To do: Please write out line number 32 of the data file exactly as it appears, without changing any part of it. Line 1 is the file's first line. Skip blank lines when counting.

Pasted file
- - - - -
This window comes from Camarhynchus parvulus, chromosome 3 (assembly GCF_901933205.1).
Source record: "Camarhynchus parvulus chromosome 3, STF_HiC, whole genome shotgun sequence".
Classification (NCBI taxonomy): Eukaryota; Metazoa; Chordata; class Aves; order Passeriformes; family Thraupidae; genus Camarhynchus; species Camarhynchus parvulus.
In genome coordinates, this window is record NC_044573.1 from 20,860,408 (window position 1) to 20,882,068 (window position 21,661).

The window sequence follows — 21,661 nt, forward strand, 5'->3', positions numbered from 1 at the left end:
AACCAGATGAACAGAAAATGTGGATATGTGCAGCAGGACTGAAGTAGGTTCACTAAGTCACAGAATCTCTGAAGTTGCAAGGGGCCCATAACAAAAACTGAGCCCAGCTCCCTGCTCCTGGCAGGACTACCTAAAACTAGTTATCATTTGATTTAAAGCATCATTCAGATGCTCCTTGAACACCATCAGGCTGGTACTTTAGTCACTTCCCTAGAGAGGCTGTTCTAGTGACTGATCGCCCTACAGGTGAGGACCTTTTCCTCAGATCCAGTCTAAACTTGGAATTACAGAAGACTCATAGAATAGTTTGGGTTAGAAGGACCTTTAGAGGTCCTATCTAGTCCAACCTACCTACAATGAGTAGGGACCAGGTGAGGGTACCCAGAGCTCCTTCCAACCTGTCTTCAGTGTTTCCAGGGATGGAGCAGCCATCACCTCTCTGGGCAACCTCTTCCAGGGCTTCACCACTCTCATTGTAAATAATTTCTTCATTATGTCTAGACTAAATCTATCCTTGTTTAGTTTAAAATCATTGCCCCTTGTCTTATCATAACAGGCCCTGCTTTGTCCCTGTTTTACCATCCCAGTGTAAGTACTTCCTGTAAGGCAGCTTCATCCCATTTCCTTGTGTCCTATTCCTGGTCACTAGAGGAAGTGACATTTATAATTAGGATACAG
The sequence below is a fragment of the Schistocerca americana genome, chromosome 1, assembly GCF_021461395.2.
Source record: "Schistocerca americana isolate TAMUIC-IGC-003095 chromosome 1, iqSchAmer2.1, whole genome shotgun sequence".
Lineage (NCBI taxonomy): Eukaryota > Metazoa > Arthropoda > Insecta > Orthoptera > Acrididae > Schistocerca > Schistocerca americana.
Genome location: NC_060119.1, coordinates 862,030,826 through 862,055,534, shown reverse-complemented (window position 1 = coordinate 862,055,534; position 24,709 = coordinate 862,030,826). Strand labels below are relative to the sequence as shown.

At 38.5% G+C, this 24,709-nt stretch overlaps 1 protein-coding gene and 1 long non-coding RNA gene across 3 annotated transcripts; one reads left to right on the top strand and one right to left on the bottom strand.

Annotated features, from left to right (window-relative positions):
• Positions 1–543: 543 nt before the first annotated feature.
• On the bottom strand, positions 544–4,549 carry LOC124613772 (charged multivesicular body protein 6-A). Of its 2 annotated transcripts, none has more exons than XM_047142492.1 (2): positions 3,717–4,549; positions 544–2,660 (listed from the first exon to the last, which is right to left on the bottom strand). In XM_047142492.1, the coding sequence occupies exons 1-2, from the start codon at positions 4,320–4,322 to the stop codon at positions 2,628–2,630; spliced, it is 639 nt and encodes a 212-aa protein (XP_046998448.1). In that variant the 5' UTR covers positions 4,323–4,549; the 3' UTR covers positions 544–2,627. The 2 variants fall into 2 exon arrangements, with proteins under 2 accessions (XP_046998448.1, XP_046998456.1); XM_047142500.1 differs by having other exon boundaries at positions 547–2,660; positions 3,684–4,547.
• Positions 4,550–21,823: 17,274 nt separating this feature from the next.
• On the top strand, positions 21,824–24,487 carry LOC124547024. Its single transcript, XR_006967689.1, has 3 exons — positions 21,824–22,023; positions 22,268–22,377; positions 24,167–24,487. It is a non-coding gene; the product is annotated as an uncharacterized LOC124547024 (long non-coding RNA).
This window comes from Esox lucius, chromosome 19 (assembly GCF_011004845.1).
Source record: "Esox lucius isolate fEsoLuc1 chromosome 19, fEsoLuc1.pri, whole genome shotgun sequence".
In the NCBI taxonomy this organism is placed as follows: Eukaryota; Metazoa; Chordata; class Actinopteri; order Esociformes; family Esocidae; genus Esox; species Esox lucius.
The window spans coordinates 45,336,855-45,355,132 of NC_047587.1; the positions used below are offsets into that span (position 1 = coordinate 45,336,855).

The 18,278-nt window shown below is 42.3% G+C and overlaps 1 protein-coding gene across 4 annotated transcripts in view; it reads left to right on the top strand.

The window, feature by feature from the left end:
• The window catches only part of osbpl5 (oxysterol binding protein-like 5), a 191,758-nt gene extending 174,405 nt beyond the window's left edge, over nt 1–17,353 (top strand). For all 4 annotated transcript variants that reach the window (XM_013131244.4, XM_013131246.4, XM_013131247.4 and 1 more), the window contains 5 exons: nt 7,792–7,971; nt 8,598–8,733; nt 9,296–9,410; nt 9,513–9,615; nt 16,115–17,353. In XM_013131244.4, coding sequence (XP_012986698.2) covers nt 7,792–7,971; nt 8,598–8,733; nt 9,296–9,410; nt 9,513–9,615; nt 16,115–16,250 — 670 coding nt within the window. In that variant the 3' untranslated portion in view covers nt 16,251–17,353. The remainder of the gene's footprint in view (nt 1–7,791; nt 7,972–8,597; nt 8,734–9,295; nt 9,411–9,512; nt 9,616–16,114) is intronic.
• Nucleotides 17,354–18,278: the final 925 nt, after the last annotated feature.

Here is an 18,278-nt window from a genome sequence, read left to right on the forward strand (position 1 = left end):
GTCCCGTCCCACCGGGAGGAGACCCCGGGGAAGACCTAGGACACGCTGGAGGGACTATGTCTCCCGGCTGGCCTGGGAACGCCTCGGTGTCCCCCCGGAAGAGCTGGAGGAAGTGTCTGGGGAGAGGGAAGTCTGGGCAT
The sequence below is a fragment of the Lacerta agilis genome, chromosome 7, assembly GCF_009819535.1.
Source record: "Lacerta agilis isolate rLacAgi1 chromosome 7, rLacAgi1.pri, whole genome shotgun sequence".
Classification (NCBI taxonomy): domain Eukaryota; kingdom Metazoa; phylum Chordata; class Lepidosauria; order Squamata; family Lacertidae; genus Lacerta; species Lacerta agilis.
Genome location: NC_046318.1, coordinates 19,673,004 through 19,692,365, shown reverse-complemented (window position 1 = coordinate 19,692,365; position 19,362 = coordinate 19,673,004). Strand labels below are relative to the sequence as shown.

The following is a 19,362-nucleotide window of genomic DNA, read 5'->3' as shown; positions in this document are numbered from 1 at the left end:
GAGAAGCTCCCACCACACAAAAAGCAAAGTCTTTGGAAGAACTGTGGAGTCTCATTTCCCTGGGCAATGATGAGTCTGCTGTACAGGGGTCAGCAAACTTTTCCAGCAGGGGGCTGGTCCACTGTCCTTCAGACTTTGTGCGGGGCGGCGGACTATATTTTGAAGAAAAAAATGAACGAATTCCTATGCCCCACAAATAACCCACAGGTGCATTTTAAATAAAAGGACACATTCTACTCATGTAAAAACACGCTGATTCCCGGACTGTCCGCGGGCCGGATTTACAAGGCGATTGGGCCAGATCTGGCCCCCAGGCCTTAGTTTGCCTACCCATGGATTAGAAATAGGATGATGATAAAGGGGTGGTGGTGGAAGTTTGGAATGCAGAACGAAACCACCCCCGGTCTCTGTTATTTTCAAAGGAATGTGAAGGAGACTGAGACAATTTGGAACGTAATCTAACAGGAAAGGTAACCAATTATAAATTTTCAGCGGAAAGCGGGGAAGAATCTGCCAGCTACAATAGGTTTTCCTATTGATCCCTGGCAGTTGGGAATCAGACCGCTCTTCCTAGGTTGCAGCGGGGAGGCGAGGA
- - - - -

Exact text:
GAGAAGCTCCCACCACACAAAAAGCAAAGTCTTTGGAAGAACTGTGGAGTCTCATTTCCCTGGGCAATGATGAGTCTGCTGTACAGGGGTCAGCAAACTTTTCCAGCAGGGGGCTGGTCCACTGTCCTTCAGACTTTGTGCGGGGCGGCGGACTATATTTTGAAGAAAAAAATGAACGAATTCCTATGCCCCACAAATAACCCACAGGTGCATTTTAAATAAAAGGACACATTCTACTCATGTAAAAACACGCTGATTCCCGGACTGTCCGCGGGCCGGATTTACAAGGCGATTGGGCCAGATCTGGCCCCCAGGCCTTAGTTTGCCTACCCATGGATTAGAAATAGGATGATGATAAAGGGGTGGTGGTGGAAGTTTGGAATGCAGAACGAAACCACCCCCGGTCTCTGTTATTTTCAAAGGAATGTGAAGGAGACTGAGACAATTTGGAACGTAATCTAACAGGAAAGGTAACCAATTATAAATTTTCAGCGGAAAGCGGGGAAGAATCTGCCAGCTACAATAGGTTTTCCTATTGATCCCTGGCAGTTGGGAATCAGACCGCTCTTCCTAGGTTGCAGCGGGGAGGCGAGGA